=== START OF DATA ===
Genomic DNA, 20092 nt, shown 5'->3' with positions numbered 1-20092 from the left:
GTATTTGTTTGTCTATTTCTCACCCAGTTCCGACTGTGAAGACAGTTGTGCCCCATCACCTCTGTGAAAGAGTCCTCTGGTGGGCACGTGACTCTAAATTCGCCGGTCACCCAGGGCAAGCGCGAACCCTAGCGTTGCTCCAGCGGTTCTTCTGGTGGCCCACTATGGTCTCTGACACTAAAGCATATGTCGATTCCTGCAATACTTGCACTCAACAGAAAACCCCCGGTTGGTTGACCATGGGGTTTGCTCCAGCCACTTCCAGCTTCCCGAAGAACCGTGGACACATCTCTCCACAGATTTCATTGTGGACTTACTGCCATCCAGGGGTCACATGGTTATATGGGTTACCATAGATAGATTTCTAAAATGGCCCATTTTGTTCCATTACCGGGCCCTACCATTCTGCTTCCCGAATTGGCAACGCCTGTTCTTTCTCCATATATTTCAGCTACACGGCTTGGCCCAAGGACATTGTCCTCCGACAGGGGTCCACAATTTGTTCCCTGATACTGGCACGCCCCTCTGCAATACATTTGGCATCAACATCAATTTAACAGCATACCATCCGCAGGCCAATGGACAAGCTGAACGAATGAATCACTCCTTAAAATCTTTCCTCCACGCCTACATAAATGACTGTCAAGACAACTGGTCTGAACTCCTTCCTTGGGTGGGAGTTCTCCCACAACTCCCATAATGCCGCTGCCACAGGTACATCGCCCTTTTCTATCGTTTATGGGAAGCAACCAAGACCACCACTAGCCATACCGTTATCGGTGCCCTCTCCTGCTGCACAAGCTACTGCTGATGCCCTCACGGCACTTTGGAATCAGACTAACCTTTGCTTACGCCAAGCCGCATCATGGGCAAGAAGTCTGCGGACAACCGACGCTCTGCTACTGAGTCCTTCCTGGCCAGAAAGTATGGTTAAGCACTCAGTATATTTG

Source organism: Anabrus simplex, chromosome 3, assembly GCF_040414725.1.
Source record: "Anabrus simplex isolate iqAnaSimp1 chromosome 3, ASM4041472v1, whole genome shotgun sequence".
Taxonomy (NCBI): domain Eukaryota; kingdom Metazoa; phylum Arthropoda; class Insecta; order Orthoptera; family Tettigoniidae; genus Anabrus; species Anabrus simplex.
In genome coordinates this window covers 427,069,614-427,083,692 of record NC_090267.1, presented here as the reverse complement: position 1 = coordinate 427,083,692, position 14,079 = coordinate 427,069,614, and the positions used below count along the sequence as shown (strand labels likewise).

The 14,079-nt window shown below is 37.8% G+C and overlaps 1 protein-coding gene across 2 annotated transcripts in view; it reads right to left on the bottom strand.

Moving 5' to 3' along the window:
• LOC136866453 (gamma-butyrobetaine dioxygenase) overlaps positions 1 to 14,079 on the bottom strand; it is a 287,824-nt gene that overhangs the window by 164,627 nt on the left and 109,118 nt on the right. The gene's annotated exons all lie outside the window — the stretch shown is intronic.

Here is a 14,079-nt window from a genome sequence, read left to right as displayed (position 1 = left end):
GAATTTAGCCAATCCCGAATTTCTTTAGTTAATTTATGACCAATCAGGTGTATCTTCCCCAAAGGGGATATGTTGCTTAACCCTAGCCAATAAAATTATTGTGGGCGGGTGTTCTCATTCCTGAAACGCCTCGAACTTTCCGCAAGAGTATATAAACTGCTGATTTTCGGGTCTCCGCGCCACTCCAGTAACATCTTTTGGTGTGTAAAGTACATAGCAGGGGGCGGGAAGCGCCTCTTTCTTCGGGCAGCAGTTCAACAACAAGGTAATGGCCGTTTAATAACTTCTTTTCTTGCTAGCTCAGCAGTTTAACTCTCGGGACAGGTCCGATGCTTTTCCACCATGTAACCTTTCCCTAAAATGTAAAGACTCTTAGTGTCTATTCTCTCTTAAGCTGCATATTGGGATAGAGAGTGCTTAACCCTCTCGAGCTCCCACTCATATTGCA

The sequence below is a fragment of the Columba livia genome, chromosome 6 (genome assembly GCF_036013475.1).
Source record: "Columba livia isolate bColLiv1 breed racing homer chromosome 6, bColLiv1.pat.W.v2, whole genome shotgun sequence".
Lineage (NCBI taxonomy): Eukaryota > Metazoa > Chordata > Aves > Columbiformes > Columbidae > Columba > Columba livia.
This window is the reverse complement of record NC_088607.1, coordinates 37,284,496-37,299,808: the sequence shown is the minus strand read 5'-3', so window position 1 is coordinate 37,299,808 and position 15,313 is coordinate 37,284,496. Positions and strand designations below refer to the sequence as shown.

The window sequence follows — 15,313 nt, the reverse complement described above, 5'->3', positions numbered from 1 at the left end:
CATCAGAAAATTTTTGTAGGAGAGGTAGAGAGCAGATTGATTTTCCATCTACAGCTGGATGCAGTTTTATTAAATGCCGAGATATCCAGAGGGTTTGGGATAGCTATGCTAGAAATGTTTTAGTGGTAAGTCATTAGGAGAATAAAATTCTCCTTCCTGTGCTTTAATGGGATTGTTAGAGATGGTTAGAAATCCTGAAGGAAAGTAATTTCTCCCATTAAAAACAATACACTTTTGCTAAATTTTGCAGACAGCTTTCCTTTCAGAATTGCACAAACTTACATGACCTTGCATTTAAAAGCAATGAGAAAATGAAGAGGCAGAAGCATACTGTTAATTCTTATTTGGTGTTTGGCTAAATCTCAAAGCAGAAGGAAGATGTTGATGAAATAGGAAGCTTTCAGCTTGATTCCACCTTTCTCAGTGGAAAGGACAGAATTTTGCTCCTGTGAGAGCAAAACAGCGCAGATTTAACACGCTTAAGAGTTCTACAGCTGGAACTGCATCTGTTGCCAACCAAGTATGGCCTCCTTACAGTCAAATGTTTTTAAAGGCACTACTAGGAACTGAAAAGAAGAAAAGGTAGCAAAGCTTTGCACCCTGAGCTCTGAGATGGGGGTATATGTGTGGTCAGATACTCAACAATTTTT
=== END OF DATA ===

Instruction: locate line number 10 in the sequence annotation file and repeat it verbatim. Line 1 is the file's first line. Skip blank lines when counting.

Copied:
Here is a 14,079-nt window from a genome sequence, read left to right as displayed (position 1 = left end):